I recognize that you feel strongly about this and your article is well-written. However, I strongly disagree that the hospital gown "represents weakness and submission" or somehow precludes empathy, care or respect. It is a useful tool that facilitates physical examination and hands-on treatment, which are the reasons why people seek health care.

    I can only speak for myself, but I assure you that I do not disrespect people or lack empathy for them simply because they are wearing a hospital gown. I joke with patients about the "oh so stylish gown." I make every effort to have them use the bathroom to provide a urine sample before getting undressed. I ask family members to step out when I need to expose the patient to examine them.

    Simple, common-sense explanations regarding the safety and privacy of all patients are often all that is needed if patients question the need to stay in the ER treatment room. The same goes for the need to avoid p.o. intake while diagnosis of the patient's condition is underway.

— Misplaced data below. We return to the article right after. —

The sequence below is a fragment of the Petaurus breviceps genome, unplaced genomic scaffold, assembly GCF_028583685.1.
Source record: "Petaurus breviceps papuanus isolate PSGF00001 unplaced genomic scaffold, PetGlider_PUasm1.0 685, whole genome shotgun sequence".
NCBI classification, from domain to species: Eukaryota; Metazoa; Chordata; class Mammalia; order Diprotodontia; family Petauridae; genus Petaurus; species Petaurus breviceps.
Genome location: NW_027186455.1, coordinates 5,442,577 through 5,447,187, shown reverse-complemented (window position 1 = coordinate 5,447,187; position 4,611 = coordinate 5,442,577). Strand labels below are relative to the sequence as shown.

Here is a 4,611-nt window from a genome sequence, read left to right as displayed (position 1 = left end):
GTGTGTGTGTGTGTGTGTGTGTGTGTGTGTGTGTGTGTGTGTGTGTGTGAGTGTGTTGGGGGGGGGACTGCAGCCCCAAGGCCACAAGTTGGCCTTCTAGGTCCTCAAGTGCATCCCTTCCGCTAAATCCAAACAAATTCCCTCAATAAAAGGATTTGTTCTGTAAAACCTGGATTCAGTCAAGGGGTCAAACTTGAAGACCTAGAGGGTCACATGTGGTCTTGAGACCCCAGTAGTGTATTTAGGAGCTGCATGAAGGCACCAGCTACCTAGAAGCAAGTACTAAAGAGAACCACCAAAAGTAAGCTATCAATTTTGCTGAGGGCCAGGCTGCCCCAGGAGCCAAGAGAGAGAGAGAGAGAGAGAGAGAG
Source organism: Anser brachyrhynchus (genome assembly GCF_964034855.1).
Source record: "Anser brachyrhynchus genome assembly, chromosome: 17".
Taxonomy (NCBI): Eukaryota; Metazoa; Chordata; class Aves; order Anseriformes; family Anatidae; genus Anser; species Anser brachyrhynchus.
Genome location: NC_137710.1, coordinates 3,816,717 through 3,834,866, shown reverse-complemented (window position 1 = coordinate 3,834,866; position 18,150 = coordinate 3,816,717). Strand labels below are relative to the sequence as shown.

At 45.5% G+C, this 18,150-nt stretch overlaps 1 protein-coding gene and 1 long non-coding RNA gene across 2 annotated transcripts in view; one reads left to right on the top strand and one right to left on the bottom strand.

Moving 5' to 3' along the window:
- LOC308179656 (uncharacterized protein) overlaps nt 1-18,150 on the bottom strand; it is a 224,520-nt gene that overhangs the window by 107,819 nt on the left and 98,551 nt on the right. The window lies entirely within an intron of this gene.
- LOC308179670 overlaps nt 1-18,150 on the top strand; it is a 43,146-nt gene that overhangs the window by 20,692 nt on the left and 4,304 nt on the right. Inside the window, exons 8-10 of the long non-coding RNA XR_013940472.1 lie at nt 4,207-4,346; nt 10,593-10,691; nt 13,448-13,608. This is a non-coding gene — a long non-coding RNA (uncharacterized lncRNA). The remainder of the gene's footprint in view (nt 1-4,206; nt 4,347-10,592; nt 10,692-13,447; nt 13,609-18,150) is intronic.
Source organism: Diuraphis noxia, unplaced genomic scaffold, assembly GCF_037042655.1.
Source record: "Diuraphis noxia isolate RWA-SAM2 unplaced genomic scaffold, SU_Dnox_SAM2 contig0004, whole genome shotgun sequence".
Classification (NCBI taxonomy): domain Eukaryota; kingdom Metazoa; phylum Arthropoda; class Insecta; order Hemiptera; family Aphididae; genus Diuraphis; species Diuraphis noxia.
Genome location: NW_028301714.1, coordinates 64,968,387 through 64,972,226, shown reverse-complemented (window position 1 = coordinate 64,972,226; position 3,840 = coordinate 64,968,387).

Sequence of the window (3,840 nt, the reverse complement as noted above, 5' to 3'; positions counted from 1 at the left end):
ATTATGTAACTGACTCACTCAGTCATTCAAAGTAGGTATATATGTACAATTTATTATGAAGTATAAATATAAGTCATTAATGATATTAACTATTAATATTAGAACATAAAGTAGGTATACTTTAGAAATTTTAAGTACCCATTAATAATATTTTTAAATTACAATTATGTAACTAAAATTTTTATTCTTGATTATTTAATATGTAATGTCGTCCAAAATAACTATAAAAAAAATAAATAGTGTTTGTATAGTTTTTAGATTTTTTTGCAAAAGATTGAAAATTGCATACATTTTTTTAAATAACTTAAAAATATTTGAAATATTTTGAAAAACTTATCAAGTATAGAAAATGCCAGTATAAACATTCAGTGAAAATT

Someday we may live in the world of Start Trek tricorders and nerve stimulators which diagnose and heal all without physical, hands-on examination and treatment. We're not there yet. For now, the vast majority of us (on both sides of the bed) recognize that medical treatment is necessary, temporary, and voluntary.
    Batman24, crzyernurse12, aKyRN81, and 2 others like this.
  6. 1
    MLOS

    I completely agree with your response and the necessary nature of gowns. I feel that some health care professionals forget that patients are human and that because they are a patient, forget to provide choice and common sense explanations as you mentioned. I hope most people think like you.